Did you know?

Click any word in a definition or example to find the entry for that word


 - definition

What are red words?

90% of the time, speakers of English use just 7,500 words in speech and writing. These words appear in red, and are graded with stars. One-star words are frequent, two-star words are more frequent, and three-star words are the most frequent.



The thesaurus of synonyms and related words is fully integrated into the dictionary entries. Click on the T button in an entry to review the synonyms and related words for that meaning.

verb heal pronunciation in British English /hiːl/ 
Word Forms
present tense
present participlehealing
past tensehealed
past participlehealed

Related dictionary definitions

  1. 1
    [intransitive] if an injury heals, the skin or bone grows back together and becomes healthy again

    The wound took a long time to heal.

    1. a.
      [transitive] to make a part of the body healthy again after an injury

      Vitamin K is needed by the body for healing cuts and bruises.

    2. b.
      [intransitive/transitive] to make someone healthy again after they have been ill, especially by using methods other than medicine

      The body will heal itself if given the chance.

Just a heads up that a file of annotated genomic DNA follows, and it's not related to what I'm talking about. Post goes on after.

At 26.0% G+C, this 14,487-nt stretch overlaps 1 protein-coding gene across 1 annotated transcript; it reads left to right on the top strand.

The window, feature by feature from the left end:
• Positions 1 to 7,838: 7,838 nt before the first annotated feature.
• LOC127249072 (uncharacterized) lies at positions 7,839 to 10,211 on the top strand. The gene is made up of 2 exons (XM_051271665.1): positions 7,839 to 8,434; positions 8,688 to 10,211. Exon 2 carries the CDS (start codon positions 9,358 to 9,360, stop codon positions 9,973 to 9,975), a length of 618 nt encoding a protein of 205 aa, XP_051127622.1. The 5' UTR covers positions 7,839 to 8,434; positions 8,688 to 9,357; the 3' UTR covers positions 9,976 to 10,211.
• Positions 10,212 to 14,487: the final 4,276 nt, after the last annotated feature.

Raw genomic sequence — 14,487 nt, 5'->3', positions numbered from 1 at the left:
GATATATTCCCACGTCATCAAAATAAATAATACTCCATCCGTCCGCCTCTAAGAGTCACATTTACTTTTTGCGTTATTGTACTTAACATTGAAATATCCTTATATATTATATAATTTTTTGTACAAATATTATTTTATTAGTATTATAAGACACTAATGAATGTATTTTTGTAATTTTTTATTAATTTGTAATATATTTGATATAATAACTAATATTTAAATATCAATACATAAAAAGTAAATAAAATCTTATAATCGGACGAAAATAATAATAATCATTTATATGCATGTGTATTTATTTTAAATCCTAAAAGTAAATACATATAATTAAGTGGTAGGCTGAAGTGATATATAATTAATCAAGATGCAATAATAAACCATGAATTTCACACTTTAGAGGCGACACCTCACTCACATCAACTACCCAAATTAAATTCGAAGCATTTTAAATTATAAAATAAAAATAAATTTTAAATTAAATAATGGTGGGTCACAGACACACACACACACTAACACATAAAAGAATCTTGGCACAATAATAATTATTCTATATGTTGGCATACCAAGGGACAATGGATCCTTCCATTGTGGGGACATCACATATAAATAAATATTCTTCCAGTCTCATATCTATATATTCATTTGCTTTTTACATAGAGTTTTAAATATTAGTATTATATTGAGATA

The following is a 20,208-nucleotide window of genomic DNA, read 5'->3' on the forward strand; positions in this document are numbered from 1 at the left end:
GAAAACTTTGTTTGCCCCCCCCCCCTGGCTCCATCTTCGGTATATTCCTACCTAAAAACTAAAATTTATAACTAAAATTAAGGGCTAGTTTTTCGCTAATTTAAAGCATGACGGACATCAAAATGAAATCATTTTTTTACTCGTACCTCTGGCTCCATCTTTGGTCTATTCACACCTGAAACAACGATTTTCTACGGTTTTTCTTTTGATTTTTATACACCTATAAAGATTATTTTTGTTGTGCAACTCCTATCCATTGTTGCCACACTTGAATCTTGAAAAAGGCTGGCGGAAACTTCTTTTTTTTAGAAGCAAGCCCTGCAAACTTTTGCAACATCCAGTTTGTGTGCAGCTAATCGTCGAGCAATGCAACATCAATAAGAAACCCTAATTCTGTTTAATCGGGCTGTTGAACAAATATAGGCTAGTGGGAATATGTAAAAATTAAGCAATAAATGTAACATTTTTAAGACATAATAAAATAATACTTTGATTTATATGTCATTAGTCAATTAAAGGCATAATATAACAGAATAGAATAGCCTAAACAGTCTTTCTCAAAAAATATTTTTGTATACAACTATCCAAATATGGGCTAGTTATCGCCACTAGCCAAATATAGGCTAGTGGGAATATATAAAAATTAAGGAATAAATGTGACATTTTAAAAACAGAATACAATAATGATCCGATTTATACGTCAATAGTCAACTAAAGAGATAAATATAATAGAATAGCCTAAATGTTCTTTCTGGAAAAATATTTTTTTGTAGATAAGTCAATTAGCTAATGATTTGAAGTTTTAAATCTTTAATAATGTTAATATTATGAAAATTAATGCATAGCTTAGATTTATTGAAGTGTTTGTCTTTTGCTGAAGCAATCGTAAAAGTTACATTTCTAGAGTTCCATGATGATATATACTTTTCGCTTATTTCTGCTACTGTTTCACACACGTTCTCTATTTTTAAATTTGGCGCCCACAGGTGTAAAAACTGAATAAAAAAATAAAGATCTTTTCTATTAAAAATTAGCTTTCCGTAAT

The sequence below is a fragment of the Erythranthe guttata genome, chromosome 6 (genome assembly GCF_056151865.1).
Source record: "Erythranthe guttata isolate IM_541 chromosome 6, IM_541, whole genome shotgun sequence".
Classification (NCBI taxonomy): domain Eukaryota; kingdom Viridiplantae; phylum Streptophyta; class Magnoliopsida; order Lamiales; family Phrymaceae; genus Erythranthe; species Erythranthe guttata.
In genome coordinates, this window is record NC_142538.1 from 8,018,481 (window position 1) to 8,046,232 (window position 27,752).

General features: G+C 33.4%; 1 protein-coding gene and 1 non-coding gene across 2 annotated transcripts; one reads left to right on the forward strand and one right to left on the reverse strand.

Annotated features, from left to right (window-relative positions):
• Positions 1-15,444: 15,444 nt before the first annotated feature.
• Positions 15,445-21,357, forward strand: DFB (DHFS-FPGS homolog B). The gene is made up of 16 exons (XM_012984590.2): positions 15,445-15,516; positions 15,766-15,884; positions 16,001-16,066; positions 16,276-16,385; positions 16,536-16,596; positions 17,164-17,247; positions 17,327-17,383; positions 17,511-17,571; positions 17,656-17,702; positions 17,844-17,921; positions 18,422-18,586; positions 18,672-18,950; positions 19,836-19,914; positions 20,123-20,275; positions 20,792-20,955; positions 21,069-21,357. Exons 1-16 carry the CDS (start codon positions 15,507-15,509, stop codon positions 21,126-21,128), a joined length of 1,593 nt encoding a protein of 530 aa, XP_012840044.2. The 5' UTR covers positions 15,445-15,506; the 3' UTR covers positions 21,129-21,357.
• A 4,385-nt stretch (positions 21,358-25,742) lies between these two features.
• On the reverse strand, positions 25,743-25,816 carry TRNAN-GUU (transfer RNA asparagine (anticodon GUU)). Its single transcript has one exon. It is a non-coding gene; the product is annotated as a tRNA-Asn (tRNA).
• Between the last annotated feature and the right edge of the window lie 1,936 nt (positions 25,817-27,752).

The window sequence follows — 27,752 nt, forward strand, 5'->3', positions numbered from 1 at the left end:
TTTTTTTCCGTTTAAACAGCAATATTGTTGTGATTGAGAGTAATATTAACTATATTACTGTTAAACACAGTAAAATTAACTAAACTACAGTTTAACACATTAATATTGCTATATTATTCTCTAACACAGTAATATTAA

2. 2
    [intransitive/transitive] if an emotional problem heals, or if something heals it, you become happy again

    She realized that the pain of her loss had never truly healed.

  3. 3
    [transitive] to repair damage to land

    Nature has started to heal the scars left by the mines.

  4. 4
    [transitive] to make people stop fighting and have a better relationship

    He said it was time for the country's wounds to be healed.

    heal a rift/division/breach:

    The meeting was called in an effort to heal the rift between the two presidents.

phrasal verbs


a paid holiday given to a new employee before they start their job

BuzzWord Article

Open Dictionary

selfie stick

an expandable stick which you attach to a mobile phone or camera to help you take a selfie …

add a word


A must for anyone with an interest in the changing face of language. The Macmillan Dictionary blog explores English as it is spoken around the world today.

global English and language change from our blog